Australia’s most iconic landmarks have had their facade peeled off to reveal their interior, in order to make these spaces more recognizable to the general public and cater to the curiosity of people.
Monument: The Latest Architecture and News
YAC - Young Architects Competitions launches “Plastic Monument”, a competition of ideas aiming to create an itinerant architectural installation. It will travel all around the world to raise awareness about the impact of plastic waste on our planet. A cash prize of € 15,000 + realization of the 1st Prize will be awarded to winners selected by a well-renowned jury made of, among the others, Kengo Kuma, Carlo Ratti, Italo Rota, Mandy Barker, Maria Cristina Finucci.
This article was originally published on July 28, 2016. To read the stories behind other celebrated architecture projects, visit our AD Classics section.
Six million yellow bricks on a hilltop just outside Copenhagen form one of the world’s foremost, if not perhaps comparatively unknown, Expressionist monuments. Grundtvigs Kirke (“Grundtvig’s Church”), designed by architect Peder Vilhelm Jensen Klint, was built between 1921 and 1940 as a memorial to N.F.S. Grundtvig – a famed Danish pastor, philosopher, historian, hymnist, and politician of the 19th century. Jensen Klint, inspired by Grundtvig’s humanist interpretation of Christianity, merged the scale and stylings of a Gothic cathedral with the aesthetics of a Danish country church to create a landmark worthy of its namesake.
It was decided in 1912 that Grundtvig, who had passed away in 1873, had been so significant to Danish history and culture that he merited a national monument. Two competitions were held in 1912 and 1913, bringing in numerous design submissions for statues, decorative columns, and architectural memorials.
RAAAF and Atelier de Lyon's Monumental "Deltewerk //" is a Tribute to the Majesty of Dutch Flood Defenses
Amsterdam-based RAAAF and Atelier de Lyon have completed an imposing Dutch monument paying tribute to the country’s centuries-old flood defense systems. “Deltawerk //” appropriates the enormous decaying test models in the Waterloopbos national monument, a former Dutch Hydrodynamics laboratory.
Deltawerk //, which opened September 27th, is envisioned as a “tribute to the majesty and seemingly indestructible power of the Dutch delta works,” shedding new light on the “practice of preserving cultural heritage.”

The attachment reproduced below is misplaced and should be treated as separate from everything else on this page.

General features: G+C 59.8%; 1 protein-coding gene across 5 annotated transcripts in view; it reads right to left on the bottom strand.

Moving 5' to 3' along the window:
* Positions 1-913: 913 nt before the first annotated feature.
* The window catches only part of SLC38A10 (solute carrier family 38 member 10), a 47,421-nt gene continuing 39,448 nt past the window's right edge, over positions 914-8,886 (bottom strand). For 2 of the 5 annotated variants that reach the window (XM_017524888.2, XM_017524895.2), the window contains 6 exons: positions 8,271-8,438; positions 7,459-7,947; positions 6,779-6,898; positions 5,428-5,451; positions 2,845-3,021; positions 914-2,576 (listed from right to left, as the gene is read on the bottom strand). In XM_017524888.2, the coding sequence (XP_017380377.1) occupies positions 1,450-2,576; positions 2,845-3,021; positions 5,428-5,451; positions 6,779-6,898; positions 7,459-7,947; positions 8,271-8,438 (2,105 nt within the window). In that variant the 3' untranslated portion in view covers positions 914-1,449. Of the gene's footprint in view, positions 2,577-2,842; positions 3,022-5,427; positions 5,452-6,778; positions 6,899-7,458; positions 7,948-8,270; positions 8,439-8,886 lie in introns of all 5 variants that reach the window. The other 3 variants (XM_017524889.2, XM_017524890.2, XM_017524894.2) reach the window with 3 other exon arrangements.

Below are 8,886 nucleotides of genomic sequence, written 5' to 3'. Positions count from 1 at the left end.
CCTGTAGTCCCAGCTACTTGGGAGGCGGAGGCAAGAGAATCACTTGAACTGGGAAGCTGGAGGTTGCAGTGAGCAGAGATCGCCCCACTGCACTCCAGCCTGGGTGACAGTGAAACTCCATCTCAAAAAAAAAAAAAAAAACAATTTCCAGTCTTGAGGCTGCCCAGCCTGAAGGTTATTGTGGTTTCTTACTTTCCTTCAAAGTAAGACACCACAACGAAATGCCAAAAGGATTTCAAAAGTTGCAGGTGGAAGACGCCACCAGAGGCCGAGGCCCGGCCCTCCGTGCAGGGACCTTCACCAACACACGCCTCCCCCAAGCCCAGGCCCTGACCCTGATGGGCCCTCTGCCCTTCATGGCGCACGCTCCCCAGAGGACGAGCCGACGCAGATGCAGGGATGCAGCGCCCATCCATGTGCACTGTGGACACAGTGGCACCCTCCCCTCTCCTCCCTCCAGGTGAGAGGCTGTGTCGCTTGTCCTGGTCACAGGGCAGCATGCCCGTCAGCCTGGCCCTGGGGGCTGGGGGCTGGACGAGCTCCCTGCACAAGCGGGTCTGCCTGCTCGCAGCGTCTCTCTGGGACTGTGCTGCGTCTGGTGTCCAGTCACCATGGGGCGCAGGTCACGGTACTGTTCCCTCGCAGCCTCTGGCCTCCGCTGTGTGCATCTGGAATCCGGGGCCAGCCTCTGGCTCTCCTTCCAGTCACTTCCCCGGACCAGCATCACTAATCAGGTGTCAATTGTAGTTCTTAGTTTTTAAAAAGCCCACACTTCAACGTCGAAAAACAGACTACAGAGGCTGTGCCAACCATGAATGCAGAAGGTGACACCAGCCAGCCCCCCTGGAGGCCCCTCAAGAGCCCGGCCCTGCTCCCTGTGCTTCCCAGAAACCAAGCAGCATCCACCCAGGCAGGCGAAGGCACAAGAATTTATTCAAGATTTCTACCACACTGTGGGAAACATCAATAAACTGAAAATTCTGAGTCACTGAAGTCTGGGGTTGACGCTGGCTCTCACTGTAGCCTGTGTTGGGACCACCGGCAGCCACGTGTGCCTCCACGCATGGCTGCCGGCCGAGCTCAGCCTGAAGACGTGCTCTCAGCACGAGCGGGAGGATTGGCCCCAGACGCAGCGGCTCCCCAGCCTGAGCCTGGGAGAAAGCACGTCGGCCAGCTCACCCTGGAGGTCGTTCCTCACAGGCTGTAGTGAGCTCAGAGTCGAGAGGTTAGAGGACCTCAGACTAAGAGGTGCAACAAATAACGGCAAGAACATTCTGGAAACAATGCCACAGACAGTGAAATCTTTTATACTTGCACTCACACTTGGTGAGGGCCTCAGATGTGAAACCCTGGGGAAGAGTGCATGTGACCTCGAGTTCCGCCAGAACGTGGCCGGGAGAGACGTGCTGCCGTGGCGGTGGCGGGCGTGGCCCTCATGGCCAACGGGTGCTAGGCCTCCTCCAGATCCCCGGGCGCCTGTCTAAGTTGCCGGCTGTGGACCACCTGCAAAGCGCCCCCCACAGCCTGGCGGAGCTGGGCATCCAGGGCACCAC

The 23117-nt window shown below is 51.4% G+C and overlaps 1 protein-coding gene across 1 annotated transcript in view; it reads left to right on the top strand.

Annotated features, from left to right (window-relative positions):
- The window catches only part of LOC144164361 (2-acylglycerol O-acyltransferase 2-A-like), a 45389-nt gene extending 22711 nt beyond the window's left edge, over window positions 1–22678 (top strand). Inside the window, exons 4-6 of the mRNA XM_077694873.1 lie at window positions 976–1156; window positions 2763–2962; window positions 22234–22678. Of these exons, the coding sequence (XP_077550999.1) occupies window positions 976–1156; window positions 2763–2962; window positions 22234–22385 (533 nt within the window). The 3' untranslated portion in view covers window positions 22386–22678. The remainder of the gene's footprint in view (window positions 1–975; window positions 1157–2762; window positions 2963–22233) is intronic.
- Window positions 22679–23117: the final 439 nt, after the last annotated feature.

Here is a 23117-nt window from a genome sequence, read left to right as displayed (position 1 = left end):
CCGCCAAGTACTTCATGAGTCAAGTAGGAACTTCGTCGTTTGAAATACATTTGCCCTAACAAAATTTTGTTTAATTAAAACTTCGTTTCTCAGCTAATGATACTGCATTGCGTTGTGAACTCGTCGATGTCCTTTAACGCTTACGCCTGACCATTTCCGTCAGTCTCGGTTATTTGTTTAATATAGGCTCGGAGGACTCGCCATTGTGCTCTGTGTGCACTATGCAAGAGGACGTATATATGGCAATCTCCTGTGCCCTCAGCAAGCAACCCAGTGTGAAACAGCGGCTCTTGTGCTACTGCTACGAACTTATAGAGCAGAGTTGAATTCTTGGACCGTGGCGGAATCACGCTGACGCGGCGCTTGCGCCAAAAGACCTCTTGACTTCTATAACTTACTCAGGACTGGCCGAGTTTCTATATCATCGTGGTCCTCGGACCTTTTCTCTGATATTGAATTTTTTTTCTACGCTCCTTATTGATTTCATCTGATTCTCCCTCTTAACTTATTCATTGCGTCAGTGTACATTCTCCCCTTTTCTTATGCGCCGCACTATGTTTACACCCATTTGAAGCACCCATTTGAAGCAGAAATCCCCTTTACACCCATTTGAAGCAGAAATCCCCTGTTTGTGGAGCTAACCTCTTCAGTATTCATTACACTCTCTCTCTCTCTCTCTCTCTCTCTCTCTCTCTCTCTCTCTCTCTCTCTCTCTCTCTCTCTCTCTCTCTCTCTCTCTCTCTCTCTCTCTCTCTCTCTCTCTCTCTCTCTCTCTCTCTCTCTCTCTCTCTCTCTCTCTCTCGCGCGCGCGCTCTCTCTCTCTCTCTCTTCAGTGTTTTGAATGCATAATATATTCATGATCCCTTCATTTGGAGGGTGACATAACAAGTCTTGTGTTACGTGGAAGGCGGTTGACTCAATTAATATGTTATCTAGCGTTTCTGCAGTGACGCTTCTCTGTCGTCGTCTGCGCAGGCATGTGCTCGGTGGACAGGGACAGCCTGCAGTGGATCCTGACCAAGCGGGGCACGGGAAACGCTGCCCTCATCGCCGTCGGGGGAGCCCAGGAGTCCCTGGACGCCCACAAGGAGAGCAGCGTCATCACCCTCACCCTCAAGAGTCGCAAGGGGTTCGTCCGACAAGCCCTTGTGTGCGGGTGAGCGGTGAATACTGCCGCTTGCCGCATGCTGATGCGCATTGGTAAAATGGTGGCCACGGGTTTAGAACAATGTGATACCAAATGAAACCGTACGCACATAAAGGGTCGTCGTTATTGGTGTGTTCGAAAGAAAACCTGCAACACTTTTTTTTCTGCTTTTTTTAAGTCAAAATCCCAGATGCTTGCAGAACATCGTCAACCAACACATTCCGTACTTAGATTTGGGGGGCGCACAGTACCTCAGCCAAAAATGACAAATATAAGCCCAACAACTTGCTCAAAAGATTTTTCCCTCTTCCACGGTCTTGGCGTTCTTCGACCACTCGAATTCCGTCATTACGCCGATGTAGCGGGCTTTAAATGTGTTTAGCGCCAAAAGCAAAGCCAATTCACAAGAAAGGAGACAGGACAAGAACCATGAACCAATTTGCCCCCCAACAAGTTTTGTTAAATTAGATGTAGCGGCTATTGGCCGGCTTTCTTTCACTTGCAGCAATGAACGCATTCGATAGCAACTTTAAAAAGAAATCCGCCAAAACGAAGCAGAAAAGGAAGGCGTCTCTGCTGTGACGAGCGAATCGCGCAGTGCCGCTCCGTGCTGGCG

British researcher Darmon Richter has recently released Monumentalism, a visual study of over 200 photographs featuring socialist architecture and designs built by 20th century regimes around the world. These photos were taken in more than 30 different countries and show a broad range of subject matter, from military parades in the former Soviet Union to revolutionary memorial sites. See more after the break.
The "National Memorial for Peace and Justice," designed in collaboration with MASS Design Group, has opened in Montogomery Alabama. Commissioned by the Equal Justice Initiative, the scheme is America’s first memorial dedicated to “the legacy of enslaved black people, people terrorized by lynching, African Americans humiliated by racial segregation and Jim Crow, and people of color burdened with contemporary presumptions of guilt and police violence.”
The memorial's April 23rd opening coincided with the opening of the Equal Justice Initiative's Legacy Museum, addressing similar injustices.
Architectural research initiative, arch out loud, have released winners for their international competition to design a landmark for a nuclear waste site in New Mexico. As part of the brief, participants were required to design a timeless piece of architecture that could stand for 10,000 years to warn future generations of the unstable by-products of nuclear weapon production that are buried 2,150 feet beneath the surface.
In the competition, many entrants engaged with the local geology of the site where the waste isolation pilot plant (WIPP) is situated for the landmark that would withstand millenniums. Testbed, the winner of the competition, proposed ex-situ mineral sequestration by reacting olivine or basalt with carbon dioxide to form inert and solid carbonate material to capture the gas, that would act as an ‘artificial tree.' The other proposals questioned the site and the underlying issues regarding human involvement with nuclear activities and the consequences, designing structures that heavily juxtaposed the natural landscape.
The Polyforum Cultural Siqueiros is an outstanding example of extraordinary artistry crafted by Mexican muralist, David Alfaro Siqueiros, together with Diego Rivera and Jose Clemente Orozco. The building was constructed in 1971, taking the shape of a diamond and housing “The March of Humanity,” what is recognized as the world's largest mural. It blankets both the interior and exterior surfaces, covering a total of 8,000 square meters. In 1981, the Polyforum was declared a monument of Mexico’s National Patrimony.
How do we design architecture with a message that could endure for millennia ?
Since the Cold War, one of the most challenging and urgent tasks facing governments around the world has been the disposal of transuranic nuclear waste. As a by-product from nuclear weaponry production, transuranic waste is not only harmful, but also boasts a formidable decay process lasting thousands of years. To address this issue, millions of barrels of highly radioactive waste have been buried in repositories deep beneath the earth’s surface. One such disposal site is the Waste Isolation Pilot Plant (WIPP) in New Mexico, United States. To ensure public safety, it is imperative that the site remain undisturbed for the duration of the waste’s decay process.